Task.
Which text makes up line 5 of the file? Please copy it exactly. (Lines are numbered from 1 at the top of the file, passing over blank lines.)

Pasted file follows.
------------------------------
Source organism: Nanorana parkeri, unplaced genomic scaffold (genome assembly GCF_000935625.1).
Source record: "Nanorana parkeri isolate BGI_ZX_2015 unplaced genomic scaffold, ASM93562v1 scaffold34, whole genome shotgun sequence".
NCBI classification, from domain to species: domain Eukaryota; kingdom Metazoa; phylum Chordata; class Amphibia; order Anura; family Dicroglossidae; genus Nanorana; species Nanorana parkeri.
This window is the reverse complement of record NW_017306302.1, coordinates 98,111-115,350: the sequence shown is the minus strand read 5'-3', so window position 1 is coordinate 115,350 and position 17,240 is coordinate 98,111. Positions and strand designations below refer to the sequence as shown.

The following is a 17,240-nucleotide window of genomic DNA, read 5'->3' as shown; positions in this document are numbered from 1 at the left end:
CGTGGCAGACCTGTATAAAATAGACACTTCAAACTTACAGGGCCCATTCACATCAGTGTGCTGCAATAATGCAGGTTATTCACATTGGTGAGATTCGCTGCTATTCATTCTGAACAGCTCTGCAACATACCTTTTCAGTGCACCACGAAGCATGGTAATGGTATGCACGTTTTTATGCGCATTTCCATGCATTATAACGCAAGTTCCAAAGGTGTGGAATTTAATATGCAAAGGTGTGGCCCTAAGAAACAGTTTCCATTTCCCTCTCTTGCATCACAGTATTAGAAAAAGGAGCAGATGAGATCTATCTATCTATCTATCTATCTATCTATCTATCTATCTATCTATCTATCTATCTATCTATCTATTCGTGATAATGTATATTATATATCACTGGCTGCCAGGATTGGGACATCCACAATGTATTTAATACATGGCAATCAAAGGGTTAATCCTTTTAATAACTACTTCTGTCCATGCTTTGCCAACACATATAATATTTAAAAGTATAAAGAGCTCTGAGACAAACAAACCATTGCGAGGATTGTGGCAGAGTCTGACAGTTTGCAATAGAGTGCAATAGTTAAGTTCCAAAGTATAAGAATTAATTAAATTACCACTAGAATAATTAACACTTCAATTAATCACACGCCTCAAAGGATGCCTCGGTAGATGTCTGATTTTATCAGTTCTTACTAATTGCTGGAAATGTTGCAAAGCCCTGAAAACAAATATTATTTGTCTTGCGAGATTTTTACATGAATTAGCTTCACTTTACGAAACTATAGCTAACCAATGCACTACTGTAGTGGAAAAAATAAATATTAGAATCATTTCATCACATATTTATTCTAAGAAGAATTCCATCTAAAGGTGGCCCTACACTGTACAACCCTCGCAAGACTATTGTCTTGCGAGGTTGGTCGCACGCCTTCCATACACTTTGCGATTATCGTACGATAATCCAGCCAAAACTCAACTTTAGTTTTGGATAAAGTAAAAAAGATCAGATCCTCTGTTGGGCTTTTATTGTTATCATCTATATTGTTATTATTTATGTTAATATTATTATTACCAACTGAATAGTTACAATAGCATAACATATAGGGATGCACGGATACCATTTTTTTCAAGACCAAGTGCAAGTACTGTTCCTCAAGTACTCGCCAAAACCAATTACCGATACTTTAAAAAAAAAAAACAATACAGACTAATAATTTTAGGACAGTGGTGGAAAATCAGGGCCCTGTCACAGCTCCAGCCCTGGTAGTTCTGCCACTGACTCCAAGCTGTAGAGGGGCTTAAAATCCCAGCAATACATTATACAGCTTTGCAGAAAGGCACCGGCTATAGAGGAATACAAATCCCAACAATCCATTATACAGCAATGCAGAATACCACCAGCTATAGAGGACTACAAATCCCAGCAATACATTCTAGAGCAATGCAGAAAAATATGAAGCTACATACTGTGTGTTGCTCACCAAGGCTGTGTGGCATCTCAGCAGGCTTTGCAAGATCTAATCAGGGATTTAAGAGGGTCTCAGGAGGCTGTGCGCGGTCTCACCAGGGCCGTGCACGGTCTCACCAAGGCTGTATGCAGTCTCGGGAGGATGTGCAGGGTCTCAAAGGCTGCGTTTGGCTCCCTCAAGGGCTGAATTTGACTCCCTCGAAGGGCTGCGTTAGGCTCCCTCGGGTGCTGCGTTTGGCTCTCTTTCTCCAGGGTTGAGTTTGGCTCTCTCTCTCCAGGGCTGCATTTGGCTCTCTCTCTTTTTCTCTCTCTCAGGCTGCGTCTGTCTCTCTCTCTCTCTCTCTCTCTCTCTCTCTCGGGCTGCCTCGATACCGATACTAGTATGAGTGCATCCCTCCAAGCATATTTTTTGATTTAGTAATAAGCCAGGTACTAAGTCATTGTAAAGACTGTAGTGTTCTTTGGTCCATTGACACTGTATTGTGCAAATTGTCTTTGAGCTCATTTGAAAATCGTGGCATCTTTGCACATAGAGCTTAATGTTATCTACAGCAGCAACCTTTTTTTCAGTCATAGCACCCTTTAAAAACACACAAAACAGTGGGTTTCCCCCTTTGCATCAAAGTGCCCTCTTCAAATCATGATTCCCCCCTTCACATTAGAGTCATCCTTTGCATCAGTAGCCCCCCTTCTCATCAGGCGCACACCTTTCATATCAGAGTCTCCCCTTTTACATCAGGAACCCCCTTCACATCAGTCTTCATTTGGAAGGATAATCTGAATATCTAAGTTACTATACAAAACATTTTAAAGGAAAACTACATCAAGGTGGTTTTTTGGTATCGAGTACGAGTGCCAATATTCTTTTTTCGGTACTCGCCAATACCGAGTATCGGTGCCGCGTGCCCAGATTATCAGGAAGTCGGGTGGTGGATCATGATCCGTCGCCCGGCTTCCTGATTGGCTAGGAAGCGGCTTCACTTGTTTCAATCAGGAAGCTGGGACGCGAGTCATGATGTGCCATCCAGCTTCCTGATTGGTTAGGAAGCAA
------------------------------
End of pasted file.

The following is a 17,240-nucleotide window of genomic DNA, read 5'->3' as shown; positions in this document are numbered from 1 at the left end: